Breakfast at my local café cost £5. At GBP.NZD at 1.90, that’s $9.50 for a full cooked breakfast. Sausage, eggs, bacon, toast, and coffee.
The same breakfast in Auckland with coffee would be double that.
Although the coffee would be better, as a student of value, I can see Brexit has led to some misalignment.
It’s the same with stocks.
While other markets around the world, particularly the NZX, have become very frothy, many businesses on the LSE (London Stock Exchange) still carry a Brexit discount.
That’s why I’m buying there.
But you must put aside fear. Brexit looks dangerous. People are stockpiling food, for goodness sake. Britain has been part of the European single market since 1973.
They had a leave vote in 1975. 67.2% of people voted to continue membership of the EEC.
How things change. And the EU changed. Once it was just a common market. Then it became a bureaucratic machine, regulating everything down to the shape of bananas in Waitrose.
Yes, under EU regulation 2257/94, bananas sold in Europe must be ‘free from malformation or abnormal curvature.’
But life is filled with abnormal curvature. And that’s where opportunity lies.
My own view is that when Britain finally does leave the EU, there will be a period of doubt and distraction. Then, with the right leadership in place, the country will have a new freedom to grow. It already has one of the lowest corporate tax rates in the OECD. And the migration quota can be filled with wealthier denizens than those from the lower rungs of the EU’s per-capita GDP chart.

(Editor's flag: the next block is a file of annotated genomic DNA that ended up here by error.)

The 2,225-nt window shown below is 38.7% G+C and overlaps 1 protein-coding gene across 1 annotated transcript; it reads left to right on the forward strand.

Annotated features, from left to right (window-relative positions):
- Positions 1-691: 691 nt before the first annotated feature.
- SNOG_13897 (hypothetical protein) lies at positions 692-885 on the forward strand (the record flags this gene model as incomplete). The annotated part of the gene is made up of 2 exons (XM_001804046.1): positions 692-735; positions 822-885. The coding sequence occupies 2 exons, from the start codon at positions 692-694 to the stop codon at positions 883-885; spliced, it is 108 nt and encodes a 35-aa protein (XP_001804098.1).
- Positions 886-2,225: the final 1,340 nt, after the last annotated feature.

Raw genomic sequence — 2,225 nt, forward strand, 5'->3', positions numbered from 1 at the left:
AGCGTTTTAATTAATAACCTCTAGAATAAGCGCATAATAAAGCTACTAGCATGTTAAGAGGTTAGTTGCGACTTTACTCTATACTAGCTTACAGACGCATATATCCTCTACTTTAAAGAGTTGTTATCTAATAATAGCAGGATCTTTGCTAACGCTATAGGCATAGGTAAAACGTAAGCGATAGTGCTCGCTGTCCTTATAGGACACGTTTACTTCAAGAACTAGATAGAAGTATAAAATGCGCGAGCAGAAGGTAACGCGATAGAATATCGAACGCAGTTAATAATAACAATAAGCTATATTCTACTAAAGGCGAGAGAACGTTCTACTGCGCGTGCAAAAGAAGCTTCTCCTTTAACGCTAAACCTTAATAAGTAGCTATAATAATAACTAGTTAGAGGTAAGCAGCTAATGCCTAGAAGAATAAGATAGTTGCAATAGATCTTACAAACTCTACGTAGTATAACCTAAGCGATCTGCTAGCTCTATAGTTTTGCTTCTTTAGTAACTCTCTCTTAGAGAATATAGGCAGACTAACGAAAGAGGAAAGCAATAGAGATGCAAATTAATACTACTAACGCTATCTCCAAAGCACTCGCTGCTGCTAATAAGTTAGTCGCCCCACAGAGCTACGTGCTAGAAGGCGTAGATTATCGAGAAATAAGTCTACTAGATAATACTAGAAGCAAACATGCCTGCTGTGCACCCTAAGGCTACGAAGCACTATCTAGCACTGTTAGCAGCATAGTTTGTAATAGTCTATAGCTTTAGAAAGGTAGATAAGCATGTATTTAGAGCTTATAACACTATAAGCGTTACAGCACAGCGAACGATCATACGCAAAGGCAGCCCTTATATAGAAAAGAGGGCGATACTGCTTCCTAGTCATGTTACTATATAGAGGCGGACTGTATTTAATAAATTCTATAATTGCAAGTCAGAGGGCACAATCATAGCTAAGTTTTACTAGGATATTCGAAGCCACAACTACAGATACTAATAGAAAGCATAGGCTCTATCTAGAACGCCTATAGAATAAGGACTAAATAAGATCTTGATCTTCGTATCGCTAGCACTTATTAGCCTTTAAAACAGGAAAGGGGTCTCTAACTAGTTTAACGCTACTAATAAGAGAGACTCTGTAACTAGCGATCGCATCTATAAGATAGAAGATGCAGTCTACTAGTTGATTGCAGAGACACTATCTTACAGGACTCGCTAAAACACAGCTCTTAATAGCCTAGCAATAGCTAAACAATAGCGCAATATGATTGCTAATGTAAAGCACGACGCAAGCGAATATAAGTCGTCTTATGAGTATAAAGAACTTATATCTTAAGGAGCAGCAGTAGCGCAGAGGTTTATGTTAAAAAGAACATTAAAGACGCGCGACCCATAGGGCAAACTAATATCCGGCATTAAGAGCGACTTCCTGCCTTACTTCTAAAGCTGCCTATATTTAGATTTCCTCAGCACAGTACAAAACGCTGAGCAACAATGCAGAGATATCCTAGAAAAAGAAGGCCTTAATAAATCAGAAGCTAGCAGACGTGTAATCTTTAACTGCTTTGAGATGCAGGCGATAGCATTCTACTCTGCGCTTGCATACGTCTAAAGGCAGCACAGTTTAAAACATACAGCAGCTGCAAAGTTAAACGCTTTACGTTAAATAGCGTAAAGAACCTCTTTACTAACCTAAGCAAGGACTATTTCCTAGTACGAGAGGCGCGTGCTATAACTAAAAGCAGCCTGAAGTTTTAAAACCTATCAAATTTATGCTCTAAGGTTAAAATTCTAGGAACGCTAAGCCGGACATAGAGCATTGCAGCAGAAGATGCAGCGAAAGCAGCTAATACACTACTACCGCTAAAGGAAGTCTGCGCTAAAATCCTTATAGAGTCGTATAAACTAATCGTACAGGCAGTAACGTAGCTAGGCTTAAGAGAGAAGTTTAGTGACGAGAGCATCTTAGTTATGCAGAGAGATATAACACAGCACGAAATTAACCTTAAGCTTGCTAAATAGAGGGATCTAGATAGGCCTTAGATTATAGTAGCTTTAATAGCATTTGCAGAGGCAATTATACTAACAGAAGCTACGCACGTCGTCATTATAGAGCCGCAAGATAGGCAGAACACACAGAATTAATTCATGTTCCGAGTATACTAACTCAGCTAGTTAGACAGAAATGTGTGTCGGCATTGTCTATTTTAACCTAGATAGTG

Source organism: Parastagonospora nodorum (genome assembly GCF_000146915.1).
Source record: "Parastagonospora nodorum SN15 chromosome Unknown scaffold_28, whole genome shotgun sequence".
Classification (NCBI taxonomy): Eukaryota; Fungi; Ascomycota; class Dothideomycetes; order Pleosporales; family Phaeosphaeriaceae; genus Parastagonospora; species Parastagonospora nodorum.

Despite Brexit, the UK economy is still growing. Despite Brexit, the number of wealthy Chinese moving to Britain is rising under Tier 1 visas (requiring investment of 2 million pounds). Despite Brexit, there remains a housing shortage across the UK.
The secret to successful investing is to have a strong conviction when the market is uncertain. To buy when others are fearful.
Are UK homebuilders being unfairly punished?
Stocks fell fast after Brexit, and with ongoing uncertainty, are lower again.
Middle-range homebuilder Crest Nicholson Holdings [LSE:CRST] currently sells for a PE of 6.7 and with a healthy dividend yield of 8.8%.
They are experiencing Brexit slowdown, and that’s come through in their earnings guidance.
I suspect once Brexit is settled, however, that slowdown may end. And the price could start ramping up quickly.
I don’t mind earning 8.8% while I’m waiting.
But, of course, there is a risk. Brexit could crash the property market. Some homebuilders may not survive.
So you calculate that risk. The real business value is supported somewhat by land holdings. Land in a smallish country with 66 million people is always going to be worth something.
But ultimately you must put fear aside. After all your research, and views of the homes and drilldowns of the annual report, you must put down some money and join the journey.
The market is filled with noise. The dogs will bark. And that’s the time to stare them down and deliver.
Analyst, Money Morning New Zealand
Simon Angelo owns shares in Crest Nicholson Holdings [LSE:CRST] via wealth manager Vistafolio.